[1.] To say God hated them fully before, and loves them now, would argue a mutability in God, which the apostle excludes: James i. 17, he is 'the Father of lights,' who is so far from having any real change, that he has not 'a shadow' of it. If he did not love his elect before Christ died for them, and loves them afterwards, then there is a change in his will; for to love them is nothing else but to will eternal life to them, and for God to hate any is not to will eternal life to be their inheritance. If God did so hate his elect before Christ's death as to will that they should not inherit eternal life at all, and after Christ's death did will that they should, his will would then be inconsistent and changeable. If God chose them from eternity, he loved them from eternity; if he chose them in Christ as their Head, Eph. i. 4, he loved them in Christ as their Head, he could not choose them to eternal life in those methods without loving them. As he loved Christ the Head before he died for those that were to be his members, so he loved those that were to be his members before they were actually engrafted in him. As he loved Christ as Mediator before he was actually sacrificed, so he loved his chosen ones before they were actually reconciled. When Christ came to reconcile, he came to do God's will; and when any soul is actually reconciled, it is not a change in God's will, but the performance of God's eternal will.

[2.] There is a change in the creature, but that does not imply a change in God. It is not a new will in God, but a new state in the creature. The creation adds no new relation or accident, but a change and effect in the creature. And as the schools generally determine, it is one thing mutare voluntatem, another thing velle mutationem; as a master commands a servant this work one day, another work another day, the master changes not his will, but wills a change in his work, or as some illustrate it, as a physician prescribes his patient one sort of physic one day, another kind of physic the next, the physician does not change his will, but will a change. As a man has a mind to adopt a poor child to be his son, affection is the ground of this resolution; but he lets him for a while run about in rags, and seems to take no notice of his misery, yet at length takes him, and clothes him, and adopts him. There is a change in the state of this child, but not in the affection, the original of it. There was a change in the prodigal when he returned, but not in the father when he embraced him: "My son which was lost is found,' it was a new finding of the son, but not a new affection in the father.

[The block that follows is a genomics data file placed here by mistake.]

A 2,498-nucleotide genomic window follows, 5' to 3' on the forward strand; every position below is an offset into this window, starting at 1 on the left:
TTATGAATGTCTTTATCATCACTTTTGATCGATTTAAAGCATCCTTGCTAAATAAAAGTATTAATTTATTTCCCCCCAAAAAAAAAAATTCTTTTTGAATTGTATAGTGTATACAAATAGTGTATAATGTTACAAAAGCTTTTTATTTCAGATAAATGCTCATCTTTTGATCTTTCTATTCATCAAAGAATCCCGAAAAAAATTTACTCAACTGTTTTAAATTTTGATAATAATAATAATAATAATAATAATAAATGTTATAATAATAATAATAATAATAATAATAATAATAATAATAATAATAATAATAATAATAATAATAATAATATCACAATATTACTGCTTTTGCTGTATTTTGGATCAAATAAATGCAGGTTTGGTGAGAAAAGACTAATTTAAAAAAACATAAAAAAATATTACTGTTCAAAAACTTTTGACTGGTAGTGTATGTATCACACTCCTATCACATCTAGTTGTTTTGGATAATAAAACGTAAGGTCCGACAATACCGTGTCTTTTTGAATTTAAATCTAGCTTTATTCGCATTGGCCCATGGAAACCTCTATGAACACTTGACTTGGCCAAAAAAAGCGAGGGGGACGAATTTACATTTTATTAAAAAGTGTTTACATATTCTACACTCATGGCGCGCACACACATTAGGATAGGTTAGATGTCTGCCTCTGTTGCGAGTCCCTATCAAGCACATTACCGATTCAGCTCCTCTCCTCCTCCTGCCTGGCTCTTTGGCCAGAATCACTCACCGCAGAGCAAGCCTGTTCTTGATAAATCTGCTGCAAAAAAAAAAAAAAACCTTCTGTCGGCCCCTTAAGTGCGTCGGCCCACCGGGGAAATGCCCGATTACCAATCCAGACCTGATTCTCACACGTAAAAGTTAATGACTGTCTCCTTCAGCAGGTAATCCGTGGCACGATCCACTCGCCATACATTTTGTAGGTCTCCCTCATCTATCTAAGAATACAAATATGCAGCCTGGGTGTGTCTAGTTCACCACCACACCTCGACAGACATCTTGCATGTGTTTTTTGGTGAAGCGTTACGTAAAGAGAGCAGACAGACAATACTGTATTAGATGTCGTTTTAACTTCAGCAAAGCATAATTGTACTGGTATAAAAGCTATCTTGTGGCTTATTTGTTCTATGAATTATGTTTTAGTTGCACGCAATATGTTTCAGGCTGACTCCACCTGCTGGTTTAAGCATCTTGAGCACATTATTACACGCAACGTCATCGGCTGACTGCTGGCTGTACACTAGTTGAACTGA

Well, but how may God be said to love or hate believers before their actual reconciliation, since he is the author of it?